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Re: Comments on GNU APL

From: Dr . Jürgen Sauermann
Subject: Re: Comments on GNU APL
Date: Fri, 10 Jan 2020 14:17:28 +0100
User-agent: Mozilla/5.0 (X11; Linux i686; rv:60.0) Gecko/20100101 Thunderbird/60.6.1

Hi Brian,

thank you very much for your comments. Please see some
remarks from my side inline below.

On 1/9/20 8:53 PM, Mr. Brian B. McGuinness wrote:

1. On startup of GNU APL 1.8 I get the error message:

   The following directories and file names were tried:
       directory /usr/local/lib/apl
       directory /usr/lib/apl
       file ./libemacs.so                       (No such file or directory)
       file ./libemacs.dylib                    (No such file or directory)
       file ./libemacs                          (No such file or directory)
       directory ./native
       directory ./emacs_mode

   The file is /usr/lib64/apl/libemacs.so (the installer apparently placed it there).

Interesting. This seems to be related to platform on which
GNU APL runs. At the time when this was implemented 64-bit
GNU/Linux was not as common as it is today (and even on my
current 64-bit system this does not happen. Apparently you
somehow start GNU APL in a way that ⎕FXes the libemacs
native function automatically (I am a notorious vi user, thats probably
why I missed it).

I will look into this, please let me know:

1. what is your platform, and
2. how (command line arguments, )COUTINUE workspace) do you
start GNU APL when this error occurs?

2. )DUMP should always store floating point values whose magnitudes are less
   than 1 in scientific notation to preserve precision.

   For example, if I do

         )wsid test
         sec2rad ← 4.8481368110953599359e¯6

   and then I look at the test.apl file, I see


   so I have lost five digits.

   I am tempted to use )DUMP instead of )SAVE as it stores workspaces in a more
   compact and easily readable form that does not become obsolete as new
   versions of GNU APL are released.

Actually )SAVE and )DUMP use the same function for serializing floating
point values. As Kacper and Jay pointed out, the precision is lost in the

sec2rad ← 4.8481368110953599359e¯6

You can provide as many significant digits as you like, but the precision
will always be limited by the internal representation of floating point numbers.
This representation is platform specific and will, in most cases, be the precision
of IEEE 754 doubles with 64-bits (the precision is then around 51 bits or 16
decimal digits).

3. I am strongly opposed to the use of the axis parameter for passing arbitrary
   data to a function as a third argument.  This is very confusing to people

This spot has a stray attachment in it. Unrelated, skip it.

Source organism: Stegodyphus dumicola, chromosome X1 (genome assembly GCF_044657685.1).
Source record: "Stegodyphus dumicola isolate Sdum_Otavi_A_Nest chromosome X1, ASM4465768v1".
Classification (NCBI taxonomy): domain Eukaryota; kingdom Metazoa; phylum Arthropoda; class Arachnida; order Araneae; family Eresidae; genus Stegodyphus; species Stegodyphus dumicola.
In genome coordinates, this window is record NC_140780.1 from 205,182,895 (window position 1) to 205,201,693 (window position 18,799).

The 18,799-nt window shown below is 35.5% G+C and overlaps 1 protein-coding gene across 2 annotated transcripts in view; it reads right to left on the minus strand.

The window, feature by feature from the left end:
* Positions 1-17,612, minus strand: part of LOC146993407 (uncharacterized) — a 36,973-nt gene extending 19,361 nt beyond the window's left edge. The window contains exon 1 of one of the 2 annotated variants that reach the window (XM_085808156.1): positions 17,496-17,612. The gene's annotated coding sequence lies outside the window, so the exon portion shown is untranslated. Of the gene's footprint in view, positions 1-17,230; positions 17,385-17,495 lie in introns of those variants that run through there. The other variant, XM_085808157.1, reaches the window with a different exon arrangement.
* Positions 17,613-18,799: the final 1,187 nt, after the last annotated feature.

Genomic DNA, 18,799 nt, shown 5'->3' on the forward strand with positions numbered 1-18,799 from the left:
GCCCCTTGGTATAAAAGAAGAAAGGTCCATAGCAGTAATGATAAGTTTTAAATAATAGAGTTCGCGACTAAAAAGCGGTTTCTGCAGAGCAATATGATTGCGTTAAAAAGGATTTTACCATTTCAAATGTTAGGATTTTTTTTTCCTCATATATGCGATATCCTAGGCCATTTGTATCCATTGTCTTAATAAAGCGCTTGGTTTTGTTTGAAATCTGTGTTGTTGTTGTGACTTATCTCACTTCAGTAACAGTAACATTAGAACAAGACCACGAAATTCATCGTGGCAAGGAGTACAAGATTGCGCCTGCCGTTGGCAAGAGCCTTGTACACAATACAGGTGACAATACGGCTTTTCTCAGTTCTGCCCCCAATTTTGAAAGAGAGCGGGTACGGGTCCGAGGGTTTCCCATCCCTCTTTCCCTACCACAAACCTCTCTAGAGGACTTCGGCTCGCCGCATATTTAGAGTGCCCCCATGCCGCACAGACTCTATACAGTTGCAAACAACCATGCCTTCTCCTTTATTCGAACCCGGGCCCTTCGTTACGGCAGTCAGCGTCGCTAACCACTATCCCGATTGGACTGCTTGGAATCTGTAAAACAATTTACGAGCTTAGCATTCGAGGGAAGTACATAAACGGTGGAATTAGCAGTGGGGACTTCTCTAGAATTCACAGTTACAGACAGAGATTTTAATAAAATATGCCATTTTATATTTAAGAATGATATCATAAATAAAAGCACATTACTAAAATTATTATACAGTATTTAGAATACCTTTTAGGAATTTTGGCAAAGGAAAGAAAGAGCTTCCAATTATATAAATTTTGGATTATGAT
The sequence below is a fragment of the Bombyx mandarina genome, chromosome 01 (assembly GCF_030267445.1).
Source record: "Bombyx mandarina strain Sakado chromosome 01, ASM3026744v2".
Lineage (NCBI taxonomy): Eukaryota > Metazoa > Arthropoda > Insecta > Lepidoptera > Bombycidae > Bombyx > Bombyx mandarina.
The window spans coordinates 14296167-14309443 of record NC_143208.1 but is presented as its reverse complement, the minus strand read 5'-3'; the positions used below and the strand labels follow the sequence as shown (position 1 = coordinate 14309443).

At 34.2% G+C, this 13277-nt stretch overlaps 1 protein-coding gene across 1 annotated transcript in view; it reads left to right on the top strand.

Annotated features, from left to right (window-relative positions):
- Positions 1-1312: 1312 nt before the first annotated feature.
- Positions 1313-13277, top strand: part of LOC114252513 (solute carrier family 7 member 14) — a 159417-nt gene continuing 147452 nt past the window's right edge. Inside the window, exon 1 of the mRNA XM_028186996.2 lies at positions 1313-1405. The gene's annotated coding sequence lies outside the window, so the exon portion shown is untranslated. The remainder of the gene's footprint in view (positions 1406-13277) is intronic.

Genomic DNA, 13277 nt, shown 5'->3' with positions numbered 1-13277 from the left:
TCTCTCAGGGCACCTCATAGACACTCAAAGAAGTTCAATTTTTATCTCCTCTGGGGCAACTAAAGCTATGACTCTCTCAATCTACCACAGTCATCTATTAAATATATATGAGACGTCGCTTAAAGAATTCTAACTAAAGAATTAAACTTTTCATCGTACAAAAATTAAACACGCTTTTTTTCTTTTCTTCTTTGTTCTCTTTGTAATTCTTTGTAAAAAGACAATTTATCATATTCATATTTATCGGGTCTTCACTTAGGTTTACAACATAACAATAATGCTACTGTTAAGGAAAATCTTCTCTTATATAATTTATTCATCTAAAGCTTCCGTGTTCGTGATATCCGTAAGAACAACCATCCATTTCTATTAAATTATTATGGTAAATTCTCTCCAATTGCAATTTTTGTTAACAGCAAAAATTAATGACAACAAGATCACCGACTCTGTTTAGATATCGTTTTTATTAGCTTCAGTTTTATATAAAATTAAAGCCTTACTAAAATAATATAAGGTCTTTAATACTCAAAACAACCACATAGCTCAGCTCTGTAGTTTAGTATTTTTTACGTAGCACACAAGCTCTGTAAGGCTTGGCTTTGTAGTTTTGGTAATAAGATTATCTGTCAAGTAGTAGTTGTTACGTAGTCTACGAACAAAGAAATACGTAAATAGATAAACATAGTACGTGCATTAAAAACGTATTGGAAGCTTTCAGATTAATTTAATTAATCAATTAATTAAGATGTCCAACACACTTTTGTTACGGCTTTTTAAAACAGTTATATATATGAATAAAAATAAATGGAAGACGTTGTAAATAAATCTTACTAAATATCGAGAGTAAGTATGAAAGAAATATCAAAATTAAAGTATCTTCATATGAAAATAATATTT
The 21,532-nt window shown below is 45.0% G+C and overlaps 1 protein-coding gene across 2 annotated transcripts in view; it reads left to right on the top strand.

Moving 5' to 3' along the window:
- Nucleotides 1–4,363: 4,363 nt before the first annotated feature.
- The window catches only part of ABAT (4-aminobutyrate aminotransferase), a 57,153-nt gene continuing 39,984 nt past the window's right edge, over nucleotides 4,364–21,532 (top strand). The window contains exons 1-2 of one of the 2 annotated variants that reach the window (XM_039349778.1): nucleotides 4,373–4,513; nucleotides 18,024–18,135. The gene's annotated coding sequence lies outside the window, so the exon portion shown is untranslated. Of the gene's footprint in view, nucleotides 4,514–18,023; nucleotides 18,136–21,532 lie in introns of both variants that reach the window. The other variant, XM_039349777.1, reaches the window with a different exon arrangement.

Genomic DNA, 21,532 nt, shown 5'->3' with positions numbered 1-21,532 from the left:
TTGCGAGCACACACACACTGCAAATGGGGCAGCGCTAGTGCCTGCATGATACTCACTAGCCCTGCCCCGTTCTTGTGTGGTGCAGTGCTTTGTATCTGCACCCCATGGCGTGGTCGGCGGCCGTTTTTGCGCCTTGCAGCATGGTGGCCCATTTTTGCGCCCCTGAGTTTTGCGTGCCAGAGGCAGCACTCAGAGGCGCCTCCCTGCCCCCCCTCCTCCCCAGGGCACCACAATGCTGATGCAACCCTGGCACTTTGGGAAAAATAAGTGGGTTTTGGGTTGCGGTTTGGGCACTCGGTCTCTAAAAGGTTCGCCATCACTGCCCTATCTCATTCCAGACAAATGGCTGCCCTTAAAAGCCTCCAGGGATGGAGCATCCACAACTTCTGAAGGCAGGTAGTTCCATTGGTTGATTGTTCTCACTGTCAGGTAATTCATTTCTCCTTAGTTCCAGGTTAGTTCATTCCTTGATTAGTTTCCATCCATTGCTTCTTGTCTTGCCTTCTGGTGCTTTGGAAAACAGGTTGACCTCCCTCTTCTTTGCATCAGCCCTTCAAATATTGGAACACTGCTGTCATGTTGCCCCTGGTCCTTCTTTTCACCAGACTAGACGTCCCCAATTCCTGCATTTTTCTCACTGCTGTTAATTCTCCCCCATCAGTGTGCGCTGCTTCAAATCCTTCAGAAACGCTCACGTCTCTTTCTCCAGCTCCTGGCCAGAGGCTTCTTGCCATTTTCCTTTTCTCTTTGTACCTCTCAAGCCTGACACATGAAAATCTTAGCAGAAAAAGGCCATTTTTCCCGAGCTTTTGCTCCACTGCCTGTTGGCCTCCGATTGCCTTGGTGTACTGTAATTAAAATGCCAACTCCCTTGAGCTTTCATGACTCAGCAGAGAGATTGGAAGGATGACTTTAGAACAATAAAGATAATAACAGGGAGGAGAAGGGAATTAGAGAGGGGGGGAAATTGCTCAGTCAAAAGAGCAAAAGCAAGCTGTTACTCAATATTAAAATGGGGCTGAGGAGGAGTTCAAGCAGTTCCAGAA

trying to read the code.  When I see brackets, I expect the contents to be
   either a genuine axis specification or an index into an array.  A better
   approach would be to pass arguments in a nested array and then unpack them
   with a statement such as  (A B C) ← ARGUMENTS.  

As far as defined functions are concerned, I see no reason why
there should be arbitrary restrictions on the arguments of defined
functions. And a genuine axis specification can already today be
more than a simple integer scalar, for example X in ⊃[X] B or
'123'[''] , the latter already valid long before APL2.

   Alternatively, APL2 could    be extended to allow the use of data as
   operands for operators, as in J.  Then the operator operands could be used
   as third and fourth arguments.  That would allow #FIO and other such
   functions to be implemented in much the same way as the foreign conjunction
   in J.

Initially ⎕FIO did allow only integer scalars as function numbers. This
was, due to the large number of functions that ⎕FIO provides, rather
cumbersome to read and the fix for this was the FILE_IO.apl workspace
which wrapped every ⎕FIO function into a corresponding  FIO∆ function.
So, to e.g. fopen() a file for reading we have 3 alternatives:

H←⎕FIO[3] filename

H←FIO∆fopen filename

H←⎕FIO['fopen'] filename

My personal taste is that ⎕FIO[3] is entirely unreadable and FIO∆fopen
is readable but the need to )COPY FIO.aplis somewhat annoying. I would
argue that the third option, ⎕FIO['fopen'], is the most readable and
elegant one.

4. ]boxing is very helpful.  

The honor is Dyalog's who apparently came up with this and Elias'
(if I remember correctly) to propose it for GNU APL.

5. I would like to see #RE extended to support replacement operations with
   back-substitution as well as searches.  For example, one might enter

   TEXT ← ('"(\w)' '“$1') #RE['g'] TEXT
I am already lost when it comes to understand what the above means.
My guts feeling is that importing an absolutely ugly syntax like regular
expressions into a beautiful language like APL might make the
inventor of APL rotate in his grave. I already felt guilty when turning the
native function for regular expressions the system function ⎕RE. This
was already a compromise and I would prefer not to drive it any further.

   to replace double quotes preceding words with "“".

   But I would prefer a syntax like

   TEXT ← '/"(\w)/“$1/g' #RE TEXT

   to avoid abusing the axis selector.

Thank You!

--- Brian

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